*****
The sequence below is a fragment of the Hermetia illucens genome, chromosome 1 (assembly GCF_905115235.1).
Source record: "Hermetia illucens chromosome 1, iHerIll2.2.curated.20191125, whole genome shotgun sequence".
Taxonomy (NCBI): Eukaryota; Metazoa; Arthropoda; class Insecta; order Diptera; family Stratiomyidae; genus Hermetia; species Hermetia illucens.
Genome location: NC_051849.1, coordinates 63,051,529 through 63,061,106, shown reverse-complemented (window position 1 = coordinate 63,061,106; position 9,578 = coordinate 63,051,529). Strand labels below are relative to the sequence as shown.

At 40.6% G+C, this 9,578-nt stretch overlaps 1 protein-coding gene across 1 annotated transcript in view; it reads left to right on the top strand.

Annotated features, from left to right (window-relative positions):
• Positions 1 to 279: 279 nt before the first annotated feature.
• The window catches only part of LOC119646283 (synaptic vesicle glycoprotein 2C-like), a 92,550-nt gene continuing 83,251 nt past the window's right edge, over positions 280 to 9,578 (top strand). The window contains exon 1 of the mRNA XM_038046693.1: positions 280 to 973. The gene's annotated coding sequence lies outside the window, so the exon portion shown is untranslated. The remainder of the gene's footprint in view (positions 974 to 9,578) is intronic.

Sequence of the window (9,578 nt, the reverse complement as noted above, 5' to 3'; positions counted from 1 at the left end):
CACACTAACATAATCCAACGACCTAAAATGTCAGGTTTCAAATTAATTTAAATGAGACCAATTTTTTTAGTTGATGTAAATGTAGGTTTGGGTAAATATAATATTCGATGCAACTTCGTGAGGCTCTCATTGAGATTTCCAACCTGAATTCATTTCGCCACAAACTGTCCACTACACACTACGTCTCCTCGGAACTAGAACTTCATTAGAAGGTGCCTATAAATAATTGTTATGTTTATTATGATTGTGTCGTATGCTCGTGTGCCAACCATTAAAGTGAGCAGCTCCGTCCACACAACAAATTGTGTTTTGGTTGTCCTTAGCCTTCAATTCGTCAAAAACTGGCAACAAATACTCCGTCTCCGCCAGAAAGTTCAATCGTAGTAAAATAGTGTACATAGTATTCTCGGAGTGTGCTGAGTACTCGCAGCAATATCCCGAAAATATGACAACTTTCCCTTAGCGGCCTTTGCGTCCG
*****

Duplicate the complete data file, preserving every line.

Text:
The sequence below is a fragment of the Hermetia illucens genome, chromosome 1 (assembly GCF_905115235.1).
Source record: "Hermetia illucens chromosome 1, iHerIll2.2.curated.20191125, whole genome shotgun sequence".
Taxonomy (NCBI): Eukaryota; Metazoa; Arthropoda; class Insecta; order Diptera; family Stratiomyidae; genus Hermetia; species Hermetia illucens.
Genome location: NC_051849.1, coordinates 63,051,529 through 63,061,106, shown reverse-complemented (window position 1 = coordinate 63,061,106; position 9,578 = coordinate 63,051,529). Strand labels below are relative to the sequence as shown.

At 40.6% G+C, this 9,578-nt stretch overlaps 1 protein-coding gene across 1 annotated transcript in view; it reads left to right on the top strand.

Annotated features, from left to right (window-relative positions):
• Positions 1 to 279: 279 nt before the first annotated feature.
• The window catches only part of LOC119646283 (synaptic vesicle glycoprotein 2C-like), a 92,550-nt gene continuing 83,251 nt past the window's right edge, over positions 280 to 9,578 (top strand). The window contains exon 1 of the mRNA XM_038046693.1: positions 280 to 973. The gene's annotated coding sequence lies outside the window, so the exon portion shown is untranslated. The remainder of the gene's footprint in view (positions 974 to 9,578) is intronic.

Sequence of the window (9,578 nt, the reverse complement as noted above, 5' to 3'; positions counted from 1 at the left end):
CACACTAACATAATCCAACGACCTAAAATGTCAGGTTTCAAATTAATTTAAATGAGACCAATTTTTTTAGTTGATGTAAATGTAGGTTTGGGTAAATATAATATTCGATGCAACTTCGTGAGGCTCTCATTGAGATTTCCAACCTGAATTCATTTCGCCACAAACTGTCCACTACACACTACGTCTCCTCGGAACTAGAACTTCATTAGAAGGTGCCTATAAATAATTGTTATGTTTATTATGATTGTGTCGTATGCTCGTGTGCCAACCATTAAAGTGAGCAGCTCCGTCCACACAACAAATTGTGTTTTGGTTGTCCTTAGCCTTCAATTCGTCAAAAACTGGCAACAAATACTCCGTCTCCGCCAGAAAGTTCAATCGTAGTAAAATAGTGTACATAGTATTCTCGGAGTGTGCTGAGTACTCGCAGCAATATCCCGAAAATATGACAACTTTCCCTTAGCGGCCTTTGCGTCCG